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Advanced Directives

An advance directive tells your doctor what kind of care you would like to have if you become unable to make medical decisions. Complete the Advanced Directive form to be prepared for such an event. Accidents or serious illnesses can happen suddenly and the best way to ensure your wishes are more likely followed is to be prepared.

If you would like more information or have questions, please contact our Mercy Pastoral Care office at (319) 398-6106.

 

What is an advance directive?

Advance directives are documents signed by a competent person giving direction to healthcare providers about treatment choices in certain circumstances. There are two types of advance directives. A durable power of attorney for healthcare ("durable power") allows you to name a "patient advocate" to act for you and carry out your wishes. A living will allows you to state your wishes in writing, but does not name a patient advocate.

Why have an advance directive?

An advance directive allows you to clearly state your feelings and control your health care even when you are unable to voice your opinions.

What decisions should I consider?

  • Who would you like to make treatment decisions for you?
  • How do you feel about ventilators, surgery, resuscitation (CPR), drugs or tube feeding if you were to become terminally ill? If you were unconscious and not likely to wake up? If you were senile?
  • What kind of medical treatment would you want if you had a severe stroke or other medical condition that made you dependant on others for all your care?
  • Do you want to receive every treatment your doctors or care-givers recommend?

What is a Durable Power of Attorney for healthcare?

It is a legal document that allows you to name someone at least 18 years old to be your advocate and make health care decisions for you. You can pick a family member, friend or any person you trust, but this must be willing to serve. A durable power can be used to accept or refuse any treatment. If you want your patient advocate to be able to refuse any treatment and let you die, you must say so specifically in the durable power document.  It becomes active any time you are unconscious or unable to make medical decisions.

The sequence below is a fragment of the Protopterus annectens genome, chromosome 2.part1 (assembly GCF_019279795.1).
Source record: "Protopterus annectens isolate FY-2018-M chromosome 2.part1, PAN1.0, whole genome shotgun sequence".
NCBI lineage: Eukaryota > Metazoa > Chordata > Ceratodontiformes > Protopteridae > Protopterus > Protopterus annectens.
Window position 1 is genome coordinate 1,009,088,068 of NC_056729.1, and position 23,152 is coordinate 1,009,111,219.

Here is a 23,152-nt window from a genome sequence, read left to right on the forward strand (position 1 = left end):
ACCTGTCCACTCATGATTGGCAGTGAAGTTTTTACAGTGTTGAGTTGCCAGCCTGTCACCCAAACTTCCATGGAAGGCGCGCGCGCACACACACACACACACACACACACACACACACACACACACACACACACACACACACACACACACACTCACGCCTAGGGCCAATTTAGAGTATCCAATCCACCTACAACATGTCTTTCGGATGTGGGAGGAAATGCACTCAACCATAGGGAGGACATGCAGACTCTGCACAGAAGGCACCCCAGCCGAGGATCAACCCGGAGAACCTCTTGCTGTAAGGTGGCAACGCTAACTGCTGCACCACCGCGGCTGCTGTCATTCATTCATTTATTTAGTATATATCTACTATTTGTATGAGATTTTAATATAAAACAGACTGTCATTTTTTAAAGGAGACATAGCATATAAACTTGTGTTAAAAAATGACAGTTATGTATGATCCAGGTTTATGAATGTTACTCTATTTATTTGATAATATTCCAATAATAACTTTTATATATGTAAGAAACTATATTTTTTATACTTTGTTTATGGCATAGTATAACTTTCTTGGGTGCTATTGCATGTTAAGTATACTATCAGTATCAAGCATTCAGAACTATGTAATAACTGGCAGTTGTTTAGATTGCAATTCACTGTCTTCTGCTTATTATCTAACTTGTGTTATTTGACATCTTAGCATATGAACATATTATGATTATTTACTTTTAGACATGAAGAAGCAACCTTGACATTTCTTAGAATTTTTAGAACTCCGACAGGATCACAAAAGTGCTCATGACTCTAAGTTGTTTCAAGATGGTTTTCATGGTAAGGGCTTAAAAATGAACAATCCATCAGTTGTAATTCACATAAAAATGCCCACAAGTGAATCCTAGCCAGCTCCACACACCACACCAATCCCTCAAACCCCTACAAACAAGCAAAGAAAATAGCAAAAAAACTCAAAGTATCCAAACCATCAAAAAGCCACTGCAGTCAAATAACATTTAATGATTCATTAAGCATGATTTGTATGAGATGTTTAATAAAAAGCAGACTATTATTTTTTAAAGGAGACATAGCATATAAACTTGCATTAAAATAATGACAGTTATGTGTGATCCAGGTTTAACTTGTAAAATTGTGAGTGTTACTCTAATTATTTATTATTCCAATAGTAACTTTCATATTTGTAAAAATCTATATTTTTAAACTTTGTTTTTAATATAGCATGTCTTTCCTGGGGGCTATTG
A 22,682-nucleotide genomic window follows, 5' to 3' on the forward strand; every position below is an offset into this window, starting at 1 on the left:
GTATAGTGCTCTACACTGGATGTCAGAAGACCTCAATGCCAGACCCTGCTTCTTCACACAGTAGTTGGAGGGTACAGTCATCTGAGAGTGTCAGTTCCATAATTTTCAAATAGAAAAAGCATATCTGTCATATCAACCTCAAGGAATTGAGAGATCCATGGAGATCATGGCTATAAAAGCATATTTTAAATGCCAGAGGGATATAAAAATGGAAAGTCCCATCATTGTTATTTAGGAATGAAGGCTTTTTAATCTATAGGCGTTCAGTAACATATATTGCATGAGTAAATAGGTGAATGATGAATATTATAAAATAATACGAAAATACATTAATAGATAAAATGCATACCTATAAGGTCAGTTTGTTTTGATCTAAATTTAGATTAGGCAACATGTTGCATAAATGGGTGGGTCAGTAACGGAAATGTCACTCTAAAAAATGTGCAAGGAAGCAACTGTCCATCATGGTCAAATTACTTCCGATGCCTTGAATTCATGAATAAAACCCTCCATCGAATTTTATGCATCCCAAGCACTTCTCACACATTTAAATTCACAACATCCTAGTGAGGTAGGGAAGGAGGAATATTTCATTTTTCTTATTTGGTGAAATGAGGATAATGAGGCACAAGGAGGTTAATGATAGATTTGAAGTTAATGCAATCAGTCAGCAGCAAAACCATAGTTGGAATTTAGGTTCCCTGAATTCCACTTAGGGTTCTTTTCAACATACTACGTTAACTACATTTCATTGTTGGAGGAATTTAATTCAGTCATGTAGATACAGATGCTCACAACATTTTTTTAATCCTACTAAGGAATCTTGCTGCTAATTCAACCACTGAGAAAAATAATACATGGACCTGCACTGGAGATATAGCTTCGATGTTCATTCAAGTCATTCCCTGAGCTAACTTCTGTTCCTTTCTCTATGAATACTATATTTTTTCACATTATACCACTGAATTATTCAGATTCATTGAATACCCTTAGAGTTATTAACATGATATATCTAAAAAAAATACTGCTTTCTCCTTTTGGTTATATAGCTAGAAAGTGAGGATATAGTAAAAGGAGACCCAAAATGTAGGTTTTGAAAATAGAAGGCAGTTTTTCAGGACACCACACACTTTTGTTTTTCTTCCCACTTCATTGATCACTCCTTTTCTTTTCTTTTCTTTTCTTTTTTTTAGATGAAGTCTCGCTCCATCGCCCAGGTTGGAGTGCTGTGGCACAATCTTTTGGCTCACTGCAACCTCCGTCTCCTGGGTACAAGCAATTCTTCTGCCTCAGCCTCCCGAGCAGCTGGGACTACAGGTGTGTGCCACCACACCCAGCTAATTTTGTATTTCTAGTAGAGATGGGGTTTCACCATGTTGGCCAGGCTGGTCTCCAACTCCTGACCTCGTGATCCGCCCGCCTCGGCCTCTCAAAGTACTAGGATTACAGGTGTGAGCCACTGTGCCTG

Must I have a Durable Power of Attorney for Health Care?

No. You have this option, but no one can require you to have a durable power. You can make your wishes known by talking with your family or doctor or by writing them down, but unless you have a durable power, a patient advocate does not have legal authority to act for you.

Must I make decisions now about my future medical treatment?

No. You do not have to have a durable power or living will. As long as your are competent, you will be able to make your own health decisions. If you are no longer competent, but your family and caregivers know what you would want, it will be easier to follow your wishes. If you have not made your wishes known to family and caregivers, a court may have to name a guardian to make decisions for you.

If I write an advance directive, can I change my mind later?

Yes. You may change or cancel your advance directive at any time, as long as you are considered of sound mind to do so.  Make sure the appropriate people know of the changes.  Ideally, your changes should be in writting but you may verbalize your changes known while you are in the hospital.